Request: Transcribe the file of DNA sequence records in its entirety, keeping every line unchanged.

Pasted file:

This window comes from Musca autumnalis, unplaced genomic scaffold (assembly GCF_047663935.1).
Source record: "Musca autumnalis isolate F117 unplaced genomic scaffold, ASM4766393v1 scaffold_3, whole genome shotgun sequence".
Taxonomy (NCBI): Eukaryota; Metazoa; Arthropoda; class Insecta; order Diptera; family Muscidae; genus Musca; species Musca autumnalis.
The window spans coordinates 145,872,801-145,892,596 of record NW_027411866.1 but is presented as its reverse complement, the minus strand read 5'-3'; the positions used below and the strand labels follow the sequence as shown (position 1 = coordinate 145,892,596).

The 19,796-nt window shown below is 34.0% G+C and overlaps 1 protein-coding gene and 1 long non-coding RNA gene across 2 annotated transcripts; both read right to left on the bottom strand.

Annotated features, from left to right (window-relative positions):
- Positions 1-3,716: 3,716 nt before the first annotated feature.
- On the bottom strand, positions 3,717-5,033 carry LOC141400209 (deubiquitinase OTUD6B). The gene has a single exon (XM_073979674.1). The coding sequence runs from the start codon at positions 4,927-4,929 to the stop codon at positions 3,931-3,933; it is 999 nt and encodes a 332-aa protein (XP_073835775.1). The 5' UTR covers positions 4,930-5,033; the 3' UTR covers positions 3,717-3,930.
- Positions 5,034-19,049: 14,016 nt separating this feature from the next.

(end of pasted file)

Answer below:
This window comes from Musca autumnalis, unplaced genomic scaffold (assembly GCF_047663935.1).
Source record: "Musca autumnalis isolate F117 unplaced genomic scaffold, ASM4766393v1 scaffold_3, whole genome shotgun sequence".
Taxonomy (NCBI): Eukaryota; Metazoa; Arthropoda; class Insecta; order Diptera; family Muscidae; genus Musca; species Musca autumnalis.
The window spans coordinates 145,872,801-145,892,596 of record NW_027411866.1 but is presented as its reverse complement, the minus strand read 5'-3'; the positions used below and the strand labels follow the sequence as shown (position 1 = coordinate 145,892,596).

The 19,796-nt window shown below is 34.0% G+C and overlaps 1 protein-coding gene and 1 long non-coding RNA gene across 2 annotated transcripts; both read right to left on the bottom strand.

Annotated features, from left to right (window-relative positions):
- Positions 1-3,716: 3,716 nt before the first annotated feature.
- On the bottom strand, positions 3,717-5,033 carry LOC141400209 (deubiquitinase OTUD6B). The gene has a single exon (XM_073979674.1). The coding sequence runs from the start codon at positions 4,927-4,929 to the stop codon at positions 3,931-3,933; it is 999 nt and encodes a 332-aa protein (XP_073835775.1). The 5' UTR covers positions 4,930-5,033; the 3' UTR covers positions 3,717-3,930.
- Positions 5,034-19,049: 14,016 nt separating this feature from the next.